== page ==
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Citrix HDX SoC technology empowers VDI shops to use cheap thin clients

VDI shops can take advantage of thin clients, which are cheaper and easier to manage than full-fledged laptops and desktops, by using Citrix's HDX SoC program.

The Citrix HDX System-on-Chip program aims to help VDI shops use thin clients instead of desktops and laptops, which reduces costs, power consumption and maintenance needs.

Citrix's High Definition User Experience (HDX) delivers high-definition virtual desktops to users on any device. System-on-chip (SoC) technology brings the tools a device needs to do its job onto one microchip. The Citrix HDX SoC program combines the two to create SoC reference designs that incorporate HDX directly into the client hardware. HDX includes network and performance optimizations that help deliver and scale virtual deployments while supporting audio, video and graphic technologies as well as peripheral devices.

In a traditional XenApp/XenDesktop deployment, the client devices use software to decode the HDX protocol, helping deliver a higher-quality user experience, but adding to the device overheard and maintenance. The SoC architecture addresses these issues by incorporating HDX acceleration directly on the chip. In fact, it integrates HDX in both the hardware and firmware, leading to better performance and higher graphic resolutions for virtualized desktops and their applications.

What is Citrix HDX SoC?

Citrix based the HDX SoC architecture on ARM chip technology, which is found in devices such as thin clients to deliver high-definition virtual desktops and applications. It is similar to the processors mobile devices such as smartphones and tablets use.

Device management becomes easier with thin clients, especially with purpose-built SoC architecture.

Citrix initially partnered with NComputing and Texas Instruments to create the first reference designs for the new chipset. Since then, numerous vendors have built on this initiative to deliver thin clients with SoC technology.

The SoC technology provides vendors with a standards-based chipset optimized for Citrix. In addition to the processors, the chipset includes a 3D accelerator, multimedia encoder and decoder, USB controller, and several other components typically found on a computer's motherboard.

The SoC chipset also provides direct memory access capabilities and uses a digital signal processor to reduce the load on the CPU. In addition, the chipset includes custom blocks in the silicone to deliver high-quality rendering for both the Independent Computing Architecture (ICA) protocol and HDX.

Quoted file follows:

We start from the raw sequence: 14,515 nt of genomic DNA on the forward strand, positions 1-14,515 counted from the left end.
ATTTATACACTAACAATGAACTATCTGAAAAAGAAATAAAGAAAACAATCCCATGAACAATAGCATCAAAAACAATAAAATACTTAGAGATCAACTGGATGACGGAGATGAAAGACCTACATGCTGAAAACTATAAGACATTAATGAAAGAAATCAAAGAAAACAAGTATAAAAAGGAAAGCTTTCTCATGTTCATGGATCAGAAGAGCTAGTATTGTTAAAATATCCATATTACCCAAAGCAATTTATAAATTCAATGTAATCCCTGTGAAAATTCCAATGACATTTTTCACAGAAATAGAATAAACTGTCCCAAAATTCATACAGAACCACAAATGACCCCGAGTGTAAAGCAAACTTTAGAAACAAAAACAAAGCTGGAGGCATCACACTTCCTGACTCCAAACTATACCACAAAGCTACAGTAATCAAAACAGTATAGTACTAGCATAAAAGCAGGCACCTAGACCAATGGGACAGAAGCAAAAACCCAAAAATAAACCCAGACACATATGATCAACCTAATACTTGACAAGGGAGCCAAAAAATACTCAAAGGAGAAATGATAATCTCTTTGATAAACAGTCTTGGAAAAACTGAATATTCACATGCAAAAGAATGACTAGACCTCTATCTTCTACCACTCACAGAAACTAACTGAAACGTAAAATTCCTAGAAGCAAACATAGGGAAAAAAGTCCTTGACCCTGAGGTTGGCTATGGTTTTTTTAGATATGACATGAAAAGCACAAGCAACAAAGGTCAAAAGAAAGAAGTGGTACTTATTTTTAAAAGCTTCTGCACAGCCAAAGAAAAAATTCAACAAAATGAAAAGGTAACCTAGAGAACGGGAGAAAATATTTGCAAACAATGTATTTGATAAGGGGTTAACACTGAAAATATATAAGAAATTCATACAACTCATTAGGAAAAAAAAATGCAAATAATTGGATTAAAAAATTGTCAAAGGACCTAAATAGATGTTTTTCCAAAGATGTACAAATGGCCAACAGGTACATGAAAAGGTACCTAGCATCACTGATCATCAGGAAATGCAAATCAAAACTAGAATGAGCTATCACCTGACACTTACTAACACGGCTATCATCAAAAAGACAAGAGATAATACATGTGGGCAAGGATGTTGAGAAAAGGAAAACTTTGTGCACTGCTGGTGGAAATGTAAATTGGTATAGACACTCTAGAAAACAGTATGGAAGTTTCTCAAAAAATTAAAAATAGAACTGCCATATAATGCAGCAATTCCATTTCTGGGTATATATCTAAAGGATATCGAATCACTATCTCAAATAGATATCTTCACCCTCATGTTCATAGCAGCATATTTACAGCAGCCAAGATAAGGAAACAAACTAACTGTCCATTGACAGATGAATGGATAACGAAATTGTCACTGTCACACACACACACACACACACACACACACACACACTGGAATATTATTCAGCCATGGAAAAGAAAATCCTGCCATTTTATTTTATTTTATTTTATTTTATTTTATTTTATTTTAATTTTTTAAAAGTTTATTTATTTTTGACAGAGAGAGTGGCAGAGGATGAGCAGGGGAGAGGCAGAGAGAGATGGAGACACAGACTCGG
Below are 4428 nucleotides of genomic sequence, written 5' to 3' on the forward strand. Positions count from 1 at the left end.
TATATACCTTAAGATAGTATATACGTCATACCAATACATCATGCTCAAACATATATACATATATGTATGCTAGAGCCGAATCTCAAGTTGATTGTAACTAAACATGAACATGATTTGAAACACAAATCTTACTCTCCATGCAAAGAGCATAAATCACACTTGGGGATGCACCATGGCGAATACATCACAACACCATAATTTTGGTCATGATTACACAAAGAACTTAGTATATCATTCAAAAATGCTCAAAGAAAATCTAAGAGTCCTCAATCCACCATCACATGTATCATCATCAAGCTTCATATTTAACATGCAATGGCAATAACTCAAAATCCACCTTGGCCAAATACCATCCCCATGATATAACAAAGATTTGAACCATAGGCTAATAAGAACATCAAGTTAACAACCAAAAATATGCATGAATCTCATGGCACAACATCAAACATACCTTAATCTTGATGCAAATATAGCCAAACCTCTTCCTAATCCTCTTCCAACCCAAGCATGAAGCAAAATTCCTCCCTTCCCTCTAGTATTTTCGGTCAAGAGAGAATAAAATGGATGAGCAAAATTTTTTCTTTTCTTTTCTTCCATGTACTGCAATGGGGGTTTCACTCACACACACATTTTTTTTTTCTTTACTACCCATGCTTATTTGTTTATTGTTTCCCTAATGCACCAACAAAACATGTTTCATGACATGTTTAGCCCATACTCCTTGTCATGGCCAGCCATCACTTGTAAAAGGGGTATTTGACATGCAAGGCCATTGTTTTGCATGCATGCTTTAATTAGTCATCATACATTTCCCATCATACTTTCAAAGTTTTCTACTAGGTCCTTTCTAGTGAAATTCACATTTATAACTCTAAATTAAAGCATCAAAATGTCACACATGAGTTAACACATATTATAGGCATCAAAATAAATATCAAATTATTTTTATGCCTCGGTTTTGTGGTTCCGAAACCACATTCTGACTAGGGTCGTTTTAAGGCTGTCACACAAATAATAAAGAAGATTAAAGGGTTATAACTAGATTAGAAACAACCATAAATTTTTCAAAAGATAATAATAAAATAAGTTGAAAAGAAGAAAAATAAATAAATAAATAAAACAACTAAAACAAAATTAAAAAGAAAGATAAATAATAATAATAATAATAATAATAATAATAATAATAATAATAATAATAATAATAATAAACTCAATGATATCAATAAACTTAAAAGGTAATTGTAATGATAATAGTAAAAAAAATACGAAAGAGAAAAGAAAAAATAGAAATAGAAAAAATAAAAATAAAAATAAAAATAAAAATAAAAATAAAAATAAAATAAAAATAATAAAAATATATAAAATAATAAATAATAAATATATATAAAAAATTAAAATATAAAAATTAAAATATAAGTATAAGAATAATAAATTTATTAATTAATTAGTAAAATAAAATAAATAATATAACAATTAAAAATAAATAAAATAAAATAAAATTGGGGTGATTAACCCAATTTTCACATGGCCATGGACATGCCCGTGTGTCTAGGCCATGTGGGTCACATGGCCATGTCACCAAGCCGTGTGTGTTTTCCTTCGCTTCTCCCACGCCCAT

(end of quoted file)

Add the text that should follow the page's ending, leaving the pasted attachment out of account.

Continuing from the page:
Citrix developed the ICA protocol as a way to deliver desktop and application workloads across different environments and connection types. Citrix then introduced HDX, a proprietary technology that extends the ICA protocol to meet the needs of modern, media-driven applications.

Outside the SoC chipset

Although the Citrix SoC technology provides many of the components that drive a device, it still needs other pieces to make it work. For example, a vendor building a thin client based on the SoC architecture must also add memory and storage, as well as physical connectors to support audio, video and USB capabilities.

In addition, SoC-based devices must run an embedded version of the Linux operating system as well as Citrix Receiver for Linux, the client software that interfaces with the XenApp/XenDesktop ecosystem. Receiver for Linux is available for devices based on either the x86 or ARM architecture and can run on repurposed PCs or dedicated thin clients. Citrix specifically optimized the ARM version of Receiver for Linux for the SoC architecture to get the best performance possible, while ensuring new releases continue to work on old SoC devices.

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Benefits of Citrix SoC

Devices based on SoC architecture can offer a number of advantages over traditional thin clients or repurposed PCs.

Although custom chips can be expensive to develop, the Citrix chipset uses common CPU, memory controller and USB controller components, which helps reduce costs.

Organizations can also save money because the SoC chipset consumes less power than a componentized system and is easier to cool. The SoC approach utilizes power at a more granular level, so admins can, for example, optimize clients for low power draws.

Plus, device management becomes easier with thin clients, especially with purpose-built SoC architecture, which has fewer moving parts. Vendors design HDX Ready devices with XenApp/XenDesktop integration in mind. Security becomes easier to manage too, because many functions are in the firmware rather than software, resulting in a smaller attack surface area.

The future of Citrix SoC

Since NComputing and Texas Instruments released the first generation of the Citrix SoC, vendors such as HP Inc. have built on the architecture to come up with their own HDX Ready devices. To encourage their efforts, Citrix provides them with the necessary software developer's kit to integrate device components as well as an infrastructure for verifying that the devices meet the Citrix Ready HDX standards.

More recently, Citrix announced that two of its partners, ViewSonic and Micro Center, have come out with HDX Ready SoC devices based on the Raspberry Pi platform. The devices come fully packaged and assembled and include everything users need to connect immediately to a XenApp/XenDesktop deployment.

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